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Veterans

War veterans offer great perspective on many issues. It should come as no surprise that photojournalists regularly are photographing vets.

On the Fourth of July, I met with a Vietnam vet who had PTSD. The fireworks booming all around the city caused extreme stress.

Situational awareness was critical when making his portrait. I didn’t want to do something to make things worse. Before setting up lights, I asked to make sure that he was ok with it. I didn’t know if the bright flashes in the dark room would bother him. I also made sure my camera was not on motor drive. My camera, the Canon 1DX, shoots 12 frames per second. I could imagine that being an issue.

He was comfortable with what I was doing so I went ahead and started positioning him and the light to make my portrait.

Photographers have a lot of responsibility. We can change the mood with how we compose and light things. This leaves the ethical onus on our shoulders to tell stories accurately. I did my best to capture his story.

Glenn Lego, 69, who suffers from post traumatic stress disorder, dreads fireworks which can trigger memories from Vietnam. Lego served in the U.S. Navy from 1966 to 1970. Photographed on Thursday, June 30, 2016, at his home in Rockford. MAX GERSH/STAFF PHOTOGRAPHER/RRSTAR.COM ©2016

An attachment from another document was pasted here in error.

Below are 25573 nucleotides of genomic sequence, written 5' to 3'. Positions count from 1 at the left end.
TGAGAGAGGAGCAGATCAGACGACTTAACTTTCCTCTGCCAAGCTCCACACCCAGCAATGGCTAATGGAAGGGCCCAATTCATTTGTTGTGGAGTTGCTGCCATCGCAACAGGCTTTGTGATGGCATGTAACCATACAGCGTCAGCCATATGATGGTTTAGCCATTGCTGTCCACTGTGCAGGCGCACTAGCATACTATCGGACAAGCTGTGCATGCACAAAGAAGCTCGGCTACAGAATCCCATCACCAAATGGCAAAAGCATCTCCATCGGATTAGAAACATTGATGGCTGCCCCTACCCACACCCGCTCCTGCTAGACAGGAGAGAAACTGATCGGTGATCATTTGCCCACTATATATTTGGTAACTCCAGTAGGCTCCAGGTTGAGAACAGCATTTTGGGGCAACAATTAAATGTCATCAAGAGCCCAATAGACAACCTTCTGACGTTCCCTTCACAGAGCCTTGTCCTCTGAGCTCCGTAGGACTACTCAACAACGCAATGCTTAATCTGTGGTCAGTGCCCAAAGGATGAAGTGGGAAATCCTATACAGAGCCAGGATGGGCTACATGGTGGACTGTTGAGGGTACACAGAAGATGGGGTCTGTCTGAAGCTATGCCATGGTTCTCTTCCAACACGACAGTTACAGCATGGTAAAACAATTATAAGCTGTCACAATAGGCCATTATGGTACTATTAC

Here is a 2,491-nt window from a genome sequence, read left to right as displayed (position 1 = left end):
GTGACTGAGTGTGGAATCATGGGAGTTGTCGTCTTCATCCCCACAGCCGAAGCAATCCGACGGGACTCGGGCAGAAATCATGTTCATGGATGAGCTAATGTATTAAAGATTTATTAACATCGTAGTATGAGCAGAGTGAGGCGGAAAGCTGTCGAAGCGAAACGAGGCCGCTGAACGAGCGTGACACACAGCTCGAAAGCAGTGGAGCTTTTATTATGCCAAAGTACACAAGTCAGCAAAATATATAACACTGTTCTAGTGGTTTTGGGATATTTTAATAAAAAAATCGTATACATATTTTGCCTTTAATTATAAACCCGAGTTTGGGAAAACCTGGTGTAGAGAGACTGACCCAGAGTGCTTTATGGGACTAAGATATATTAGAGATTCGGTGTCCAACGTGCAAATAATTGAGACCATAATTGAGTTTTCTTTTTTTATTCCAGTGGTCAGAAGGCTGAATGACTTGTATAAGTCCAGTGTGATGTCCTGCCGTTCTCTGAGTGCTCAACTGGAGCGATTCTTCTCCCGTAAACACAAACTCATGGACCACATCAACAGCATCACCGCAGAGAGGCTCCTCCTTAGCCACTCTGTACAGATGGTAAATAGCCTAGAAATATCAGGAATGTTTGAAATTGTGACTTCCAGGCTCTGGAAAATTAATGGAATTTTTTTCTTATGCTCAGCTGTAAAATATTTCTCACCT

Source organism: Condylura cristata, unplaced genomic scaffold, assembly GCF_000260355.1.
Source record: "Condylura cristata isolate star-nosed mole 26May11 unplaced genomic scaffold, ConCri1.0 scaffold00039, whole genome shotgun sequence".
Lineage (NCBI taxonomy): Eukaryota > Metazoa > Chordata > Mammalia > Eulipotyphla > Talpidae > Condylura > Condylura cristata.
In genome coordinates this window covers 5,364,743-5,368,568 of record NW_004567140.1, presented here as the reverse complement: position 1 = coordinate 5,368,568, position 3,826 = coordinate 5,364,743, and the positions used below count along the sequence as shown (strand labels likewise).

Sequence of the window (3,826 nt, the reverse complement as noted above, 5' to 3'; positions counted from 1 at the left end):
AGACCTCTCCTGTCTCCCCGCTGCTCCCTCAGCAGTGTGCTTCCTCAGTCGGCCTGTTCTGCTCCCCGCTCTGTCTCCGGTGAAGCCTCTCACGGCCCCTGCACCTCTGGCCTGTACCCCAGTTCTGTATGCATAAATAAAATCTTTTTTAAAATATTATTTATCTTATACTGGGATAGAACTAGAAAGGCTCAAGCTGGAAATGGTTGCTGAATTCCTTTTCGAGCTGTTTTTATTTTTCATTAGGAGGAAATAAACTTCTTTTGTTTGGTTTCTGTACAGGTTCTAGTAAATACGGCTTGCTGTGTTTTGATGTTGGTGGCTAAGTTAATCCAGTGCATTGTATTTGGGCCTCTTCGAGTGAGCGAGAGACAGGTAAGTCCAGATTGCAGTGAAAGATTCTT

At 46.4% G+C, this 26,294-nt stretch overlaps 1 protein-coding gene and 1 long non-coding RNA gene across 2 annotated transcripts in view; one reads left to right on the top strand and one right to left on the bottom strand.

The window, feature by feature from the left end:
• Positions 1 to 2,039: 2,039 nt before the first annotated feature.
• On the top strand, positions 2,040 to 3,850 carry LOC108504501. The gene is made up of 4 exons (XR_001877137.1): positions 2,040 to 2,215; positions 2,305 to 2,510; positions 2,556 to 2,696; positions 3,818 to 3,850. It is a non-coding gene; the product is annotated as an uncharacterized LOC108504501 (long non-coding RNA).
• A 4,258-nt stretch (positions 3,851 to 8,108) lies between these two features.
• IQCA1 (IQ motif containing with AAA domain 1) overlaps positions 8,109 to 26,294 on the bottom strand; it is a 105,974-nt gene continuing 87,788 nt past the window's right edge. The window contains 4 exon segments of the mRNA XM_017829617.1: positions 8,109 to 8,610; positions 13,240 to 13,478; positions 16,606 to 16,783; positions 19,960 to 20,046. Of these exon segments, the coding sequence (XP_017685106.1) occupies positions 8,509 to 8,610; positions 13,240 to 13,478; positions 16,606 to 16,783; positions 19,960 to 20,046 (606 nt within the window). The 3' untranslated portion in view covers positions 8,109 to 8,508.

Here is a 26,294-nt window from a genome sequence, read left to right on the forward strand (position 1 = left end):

More recently, I was tasked with photographing a veteran who was in Hawaii during the attack on Pearl Harbor. This photo was going to run with a story about him on the 75th anniversary of the attack.

This is the third time in the last five years that my paper has written and photographed this man for a story about Pearl Harbor. First was for a 70th anniversary story. Then a WWII story. And now this. I wanted to do something different from what previous photographers had done (which were both nice frames).

He hasn’t changed much. His house hasn’t changed much. I made a few portraits and then switched modes to work on a video. I made the below frame when he was talking to our reporter. He was more relaxed and I felt his expression was less forced.

Allen Pang talks Friday, Nov. 18, 2016, at his home in Rockford about his time with the U.S. Army Air Force during World War II. Pang was about a mile from Pearl Harbor studying at the University of Hawaii when the attack began. MAX GERSH/STAFF PHOTOGRAPHER/RRSTAR.COM ©2016

I had an hour or more of raw video to sift through. Ultimately, I edited down to his experiences as a bombardier navigator in the U.S. Army Air Force.

Read more about Glenn Lego: When the fireworks start, one Rockford veteran will have his head under covers

Read more about Allen Pang: ‘I’m still here’: Rockford Air Force veteran recalls attack on Pearl Harbor, service in World War II

 

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